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Social Media and the Writer

Conventional wisdom says that in the year 2020, social media is key to getting noticed, whether you’re an author or a musician or even an artist. The internet is full of people throwing around words like “platform” and “following,” but is a platform really neccessary if you want to be published? Does having a following on Twitter help an author sell books?

The answer, as with so many things, seems to be: it depends. A social media following certainly doesn’t seem to hurt certain authors. I only read Alexa Donne’s space romance The Stars We Steal because I watch her YouTube channel. I have picked up books because I came across recommendations in my Twitter feed, usually from authors who are mutuals (that is, two people who follow each other on a platform) with the author in question. I cannot say that social media unequivocally does not affect an author’s chances at publication or their future book sales. However, for every one of these authors, there are many successful authors with a minimal or even non-existent social media presence. Certainly genre factors heavily too — Young Adult fiction writers are notoriously prolific on social media, particularly Twitter. Adult historical fiction writers, perhaps not quite as much (my favorite historical fiction writer, Sharon K. Penman, keeps a Facebook page and a sporadically updated blog as the full extent of her social media presence and yet she still has managed a long and successful career. Each genre seems to have its own social media norms, but generally speaking, the younger your audience skews, the more important social media will be.

That said, avoiding social media altogether as an up and coming writer in 2020 is probably not a realistic game plan. Sharon K. Penman, who I mentioned above, started her career in the 1980s, and by the time social media was invented, much less widespread, she was already well established as a historical fiction writer. In 2020, however, a social media presence is expected. Not only do accounts on platforms such as Twitter and Instagram give potential agents an idea about your “platform,” perhaps more importantly they give an idea about what kind of person you are and what sort of content you engage with. Do you harass teenagers in the Harry Potter fandom and generally make a fool of yourself? Are you vocal about social issues? Do you interact positively with other writers, or are you antagonistic? These things might count for more than a high follower count, which, afterall, can be a poor mark of your overall reach as a writer.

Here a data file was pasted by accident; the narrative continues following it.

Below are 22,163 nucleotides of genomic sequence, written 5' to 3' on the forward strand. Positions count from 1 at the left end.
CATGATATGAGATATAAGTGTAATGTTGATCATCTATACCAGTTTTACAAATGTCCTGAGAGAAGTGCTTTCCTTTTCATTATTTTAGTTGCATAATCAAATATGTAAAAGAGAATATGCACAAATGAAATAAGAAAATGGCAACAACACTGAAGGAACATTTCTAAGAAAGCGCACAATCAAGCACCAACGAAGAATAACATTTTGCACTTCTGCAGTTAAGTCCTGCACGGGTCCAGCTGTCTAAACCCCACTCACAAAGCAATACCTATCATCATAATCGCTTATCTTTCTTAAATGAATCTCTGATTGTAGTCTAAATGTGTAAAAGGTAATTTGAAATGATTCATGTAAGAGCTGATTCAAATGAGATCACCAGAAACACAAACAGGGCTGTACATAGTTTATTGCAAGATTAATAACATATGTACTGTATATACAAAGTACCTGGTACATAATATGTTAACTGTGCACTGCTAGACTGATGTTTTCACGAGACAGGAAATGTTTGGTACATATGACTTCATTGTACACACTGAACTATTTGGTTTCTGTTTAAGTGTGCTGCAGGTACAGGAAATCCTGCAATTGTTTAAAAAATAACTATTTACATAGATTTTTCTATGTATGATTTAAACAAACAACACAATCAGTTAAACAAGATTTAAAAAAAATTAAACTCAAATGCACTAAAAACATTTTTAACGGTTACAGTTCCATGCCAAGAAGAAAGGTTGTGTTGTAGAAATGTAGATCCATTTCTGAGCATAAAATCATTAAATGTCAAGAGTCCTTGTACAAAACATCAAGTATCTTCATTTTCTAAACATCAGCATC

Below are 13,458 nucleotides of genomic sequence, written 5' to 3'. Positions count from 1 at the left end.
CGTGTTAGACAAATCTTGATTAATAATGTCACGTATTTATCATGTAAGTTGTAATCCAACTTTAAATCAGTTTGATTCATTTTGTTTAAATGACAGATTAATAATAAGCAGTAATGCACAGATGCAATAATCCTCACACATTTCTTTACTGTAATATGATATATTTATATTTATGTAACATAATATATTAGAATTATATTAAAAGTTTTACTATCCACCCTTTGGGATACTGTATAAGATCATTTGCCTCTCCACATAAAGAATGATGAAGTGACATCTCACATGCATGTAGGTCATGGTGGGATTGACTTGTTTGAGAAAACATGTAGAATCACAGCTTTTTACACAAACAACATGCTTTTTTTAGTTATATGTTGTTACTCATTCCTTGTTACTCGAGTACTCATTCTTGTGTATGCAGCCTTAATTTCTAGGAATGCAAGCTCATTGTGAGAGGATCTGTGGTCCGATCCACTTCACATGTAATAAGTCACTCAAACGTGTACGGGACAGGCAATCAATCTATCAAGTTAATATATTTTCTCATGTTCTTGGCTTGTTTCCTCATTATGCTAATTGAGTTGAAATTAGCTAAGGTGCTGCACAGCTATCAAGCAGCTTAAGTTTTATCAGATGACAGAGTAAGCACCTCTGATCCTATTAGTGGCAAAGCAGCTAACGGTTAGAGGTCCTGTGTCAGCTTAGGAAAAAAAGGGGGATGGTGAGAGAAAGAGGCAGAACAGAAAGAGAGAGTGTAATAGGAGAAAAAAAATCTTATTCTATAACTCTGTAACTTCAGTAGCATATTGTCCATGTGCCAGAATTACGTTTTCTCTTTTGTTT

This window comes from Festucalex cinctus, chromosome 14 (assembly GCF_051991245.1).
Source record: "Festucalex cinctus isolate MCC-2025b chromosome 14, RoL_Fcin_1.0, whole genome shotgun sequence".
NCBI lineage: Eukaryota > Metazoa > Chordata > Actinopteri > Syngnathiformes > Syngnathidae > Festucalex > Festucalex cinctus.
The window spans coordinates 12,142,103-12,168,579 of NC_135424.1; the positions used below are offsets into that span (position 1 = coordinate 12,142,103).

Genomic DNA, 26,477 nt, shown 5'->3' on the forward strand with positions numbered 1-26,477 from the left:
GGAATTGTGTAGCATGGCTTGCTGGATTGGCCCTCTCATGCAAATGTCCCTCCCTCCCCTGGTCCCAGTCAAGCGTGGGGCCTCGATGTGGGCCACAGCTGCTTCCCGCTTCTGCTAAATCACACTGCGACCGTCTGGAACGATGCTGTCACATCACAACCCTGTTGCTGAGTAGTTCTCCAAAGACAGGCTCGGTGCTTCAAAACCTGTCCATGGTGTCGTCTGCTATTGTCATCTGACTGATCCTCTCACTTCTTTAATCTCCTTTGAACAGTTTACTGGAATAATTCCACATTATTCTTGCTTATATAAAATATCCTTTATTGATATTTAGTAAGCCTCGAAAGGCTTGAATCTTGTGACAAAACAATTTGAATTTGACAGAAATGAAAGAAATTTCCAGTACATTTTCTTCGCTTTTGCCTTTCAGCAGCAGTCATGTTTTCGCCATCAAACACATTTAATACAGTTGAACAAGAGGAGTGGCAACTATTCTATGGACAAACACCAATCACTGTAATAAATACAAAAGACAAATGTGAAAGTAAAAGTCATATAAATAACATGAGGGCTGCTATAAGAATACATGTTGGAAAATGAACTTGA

So do numbers matter? Do you need Twitter followers in the tens of thousands to get published? Certainly not. I can think of dozens of professional published writers who have followings of fewer than 10k. I can name many writers with very high follower counts who gained those followers mainly through writers’ lifts and follow for follow games rather than through genuine interaction. My own personal Twitter following is modest, hovering between 2500-3000 followers, but my interactions are genuine, and when you scroll through my feed, you will get an immediate sense of what I am passionate about. I interact positively with my fellow writers, am vocal about the issues that are important to me. I am happy with my social media presence and do not feel pressured to inflate my follower count just for the sake of empty numbers. Genuine engagement will always make a bigger impression than numbers with no interaction to back them up.

Perhaps the best advice I can give is to build a social media presence, but do it honestly. Do not stress about numbers. If you’re trying for traditional publication, you should probably be on the more popular social media platforms, but you don’t need to be a huge name with a massive following. Create a genuine following, avoid being antagonistic or overly edgy, at least on your main account, and try to interact positively in the writing community. Follow some writers and agents you admire, boost other writers during pitch events, join in conversations about what’s going on in the industry, and you might even start enjoying the process of creating your social media platform. At the very least, the process should feel less like a chore, and more like simply another step on the long road to becoming a published writer.

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